EZLN: 37 years of dignity and autonomy

By: Raúl Zibechi

In these fierce times there is little to celebrate. While the darkness of the system becomes routine, when those above dispossess us with death and violence, the lights from below shine with all their brilliance, tearing the night, illuminating the trails and slopes. The 37th anniversary of the Zapatista National Liberation Army (Ejército Zapatista de Liberación Nacional, EZLN) is, surely, the most powerful light in the Latin American firmament.

The EZLN celebrates its 37th anniversary facing one of the largest military offensives in a long time, encouraged by the “progressive” government of Andrés Manuel López Obrador, the governments of Chiapas and of several municipalities in the state that launched a war of attrition against the autonomous territories, in order to dispossess and destroy the EZLN and the bases of support.

But, concretely, what do we celebrate? We celebrate the continuity and perseverance of a revolutionary movement different from all previous ones, something that we must value in all its transcendence. Not only did they not give up, not sell out and not surrender, rather they did not repeat the vanguardist scheme, which reproduces the dominant culture to convert its leaders into new elites.

We celebrate coherence, but also how much they taught us in these almost four decades. So as not to speak in general, I want to refer to what I have learned, either in the “little Zapatista School,” or in the different gatherings and exchanges in which I was able to participate.

The core of Zapatismo is autonomy. Not theoretical or declarative, but rather living practice of the peoples, in each and every one of the moments and spaces in which they make their lives, from the ejidos and communities, to the municipalities and the good government juntas. Autonomy is a way of life, it’s the dignity of the peoples; collective autonomy, not individual autonomy like certain Eurocentric thought transmitted to us.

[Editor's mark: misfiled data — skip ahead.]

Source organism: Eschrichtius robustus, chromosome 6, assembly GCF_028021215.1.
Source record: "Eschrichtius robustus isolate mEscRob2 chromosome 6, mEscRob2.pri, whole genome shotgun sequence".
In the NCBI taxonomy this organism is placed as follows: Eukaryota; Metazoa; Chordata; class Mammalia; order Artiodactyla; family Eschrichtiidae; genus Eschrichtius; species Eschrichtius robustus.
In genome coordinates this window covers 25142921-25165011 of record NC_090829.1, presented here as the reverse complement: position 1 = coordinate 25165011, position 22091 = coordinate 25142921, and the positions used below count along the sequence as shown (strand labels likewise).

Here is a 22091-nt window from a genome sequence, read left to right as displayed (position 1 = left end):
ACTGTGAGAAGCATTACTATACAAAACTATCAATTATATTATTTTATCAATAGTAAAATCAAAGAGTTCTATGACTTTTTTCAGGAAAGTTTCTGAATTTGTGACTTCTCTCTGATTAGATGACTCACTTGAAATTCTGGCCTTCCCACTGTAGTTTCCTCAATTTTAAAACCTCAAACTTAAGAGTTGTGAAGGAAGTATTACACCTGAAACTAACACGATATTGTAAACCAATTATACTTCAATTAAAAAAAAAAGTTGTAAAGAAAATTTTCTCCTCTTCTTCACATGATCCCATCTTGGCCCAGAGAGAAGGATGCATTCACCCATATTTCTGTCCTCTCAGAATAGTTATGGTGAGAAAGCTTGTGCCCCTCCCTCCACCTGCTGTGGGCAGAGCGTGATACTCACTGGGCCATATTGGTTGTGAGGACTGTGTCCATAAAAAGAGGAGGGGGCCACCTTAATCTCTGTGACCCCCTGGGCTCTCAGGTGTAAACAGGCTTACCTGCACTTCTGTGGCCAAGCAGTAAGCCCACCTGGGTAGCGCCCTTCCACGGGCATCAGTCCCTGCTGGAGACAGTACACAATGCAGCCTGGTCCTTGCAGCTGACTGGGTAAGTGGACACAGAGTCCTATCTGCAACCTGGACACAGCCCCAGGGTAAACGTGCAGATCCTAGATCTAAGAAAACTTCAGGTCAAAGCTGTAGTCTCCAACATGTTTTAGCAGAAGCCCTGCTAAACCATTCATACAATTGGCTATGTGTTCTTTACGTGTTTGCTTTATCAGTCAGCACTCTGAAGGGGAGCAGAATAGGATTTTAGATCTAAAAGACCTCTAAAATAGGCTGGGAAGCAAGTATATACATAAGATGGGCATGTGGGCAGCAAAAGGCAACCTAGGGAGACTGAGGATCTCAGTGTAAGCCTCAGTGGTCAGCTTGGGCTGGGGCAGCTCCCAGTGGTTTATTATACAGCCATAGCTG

We need autonomy to continue being peoples and social sectors that practice other ways than those above. Autonomy can be practiced in all spaces, in the barrios of cities, among campesinos, native and black peoples, in the most diverse collectives and communities.

Autonomy is that immense umbrella of dignity that we all hold together. It is not an institution; it consists of living human relationships, woven with the dignity that allows us to harmonize.

The support bases and the EZLN also teach us that autonomy must be complete, comprehensive, or at least tending towards it, encompassing all aspects of the life of the peoples. That’s why they construct schools, clinics, hospitals, cooperatives and all that rich web of production and care of life.

Autonomy is combined with self-government and autonomous justice; the engine of autonomy is collective work.

Defense of territories and communities is another of the EZLN’s teachings. But another feature of autonomy appears here, unprecedented in the field of revolution: the defense of our spaces cannot be a mere reaction to what those above do, to us. Choosing how, when and in what way we act is also a feature of autonomy, not falling into provocations, because they want war, because war benefits capital.

At this point, the EZLN has taught us not to respond to aggression with aggression, death with death, war with war, because there we stop being autonomous, that is, we stop being different. And that has nothing to do with pacifism.

We learned that there is no single mode of autonomy, valid for all peoples at all times. They have taught us that each one who walks his own way and according to his times, and that is what the pueblos of Latin America are doing.

I can testify to the way in which the autonomies are expanding across our continent. Dozens of Mapuche communities in southern Chile and Argentina are reconstructing themselves autonomously, confronting the politics of the states that present them as terrorists.

The Indigenous Regional Council of the Cauca, in southern Colombia is a notable expression of construction of autonomies. The indigenous guard is expanding to the black and campesino peoples, who have starred in the recent Indigenous, Black and Campesino Minga that culminated in Bogotá after walking 500 kilometers (https://bit.ly/2IMRFQk).

In Peru, the Autonomous Territorial Government of the Wampis Nation has been formed, a process that three other Amazonian peoples in the north are following. In the Brazilian Amazon, 14 peoples are moving towards autonomy to defend themselves from mining and agribusiness, as the militant geographer Fábio Alkmin has shown in an ongoing investigation.

It would be abusive to give the impression that all autonomies follow the paths that the EZLN is traveling. But I want to emphasize that the EZLN’s existence is an impulse, a reference, a light that tells us that it’s possible to resist capital and capitalism, that it’s possible to construct other worlds, resisting and living with dignity.


Originally Published in Spanish by La Jornada

Friday, November 29, 2020


Re-Published with English interpretation by the Chiapas Support Committee




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